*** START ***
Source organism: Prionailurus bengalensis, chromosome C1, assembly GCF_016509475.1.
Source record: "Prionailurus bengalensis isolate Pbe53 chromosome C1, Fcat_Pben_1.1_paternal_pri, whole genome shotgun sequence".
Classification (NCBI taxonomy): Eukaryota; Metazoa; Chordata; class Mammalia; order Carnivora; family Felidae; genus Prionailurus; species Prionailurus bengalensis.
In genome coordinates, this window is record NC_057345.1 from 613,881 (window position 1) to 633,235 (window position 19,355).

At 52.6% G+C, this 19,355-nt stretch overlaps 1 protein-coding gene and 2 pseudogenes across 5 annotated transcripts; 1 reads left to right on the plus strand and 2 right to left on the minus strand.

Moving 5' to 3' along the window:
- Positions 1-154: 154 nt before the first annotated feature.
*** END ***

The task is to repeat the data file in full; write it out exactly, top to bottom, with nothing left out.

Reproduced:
Source organism: Prionailurus bengalensis, chromosome C1, assembly GCF_016509475.1.
Source record: "Prionailurus bengalensis isolate Pbe53 chromosome C1, Fcat_Pben_1.1_paternal_pri, whole genome shotgun sequence".
Classification (NCBI taxonomy): Eukaryota; Metazoa; Chordata; class Mammalia; order Carnivora; family Felidae; genus Prionailurus; species Prionailurus bengalensis.
In genome coordinates, this window is record NC_057345.1 from 613,881 (window position 1) to 633,235 (window position 19,355).

At 52.6% G+C, this 19,355-nt stretch overlaps 1 protein-coding gene and 2 pseudogenes across 5 annotated transcripts; 1 reads left to right on the plus strand and 2 right to left on the minus strand.

Moving 5' to 3' along the window:
- Positions 1-154: 154 nt before the first annotated feature.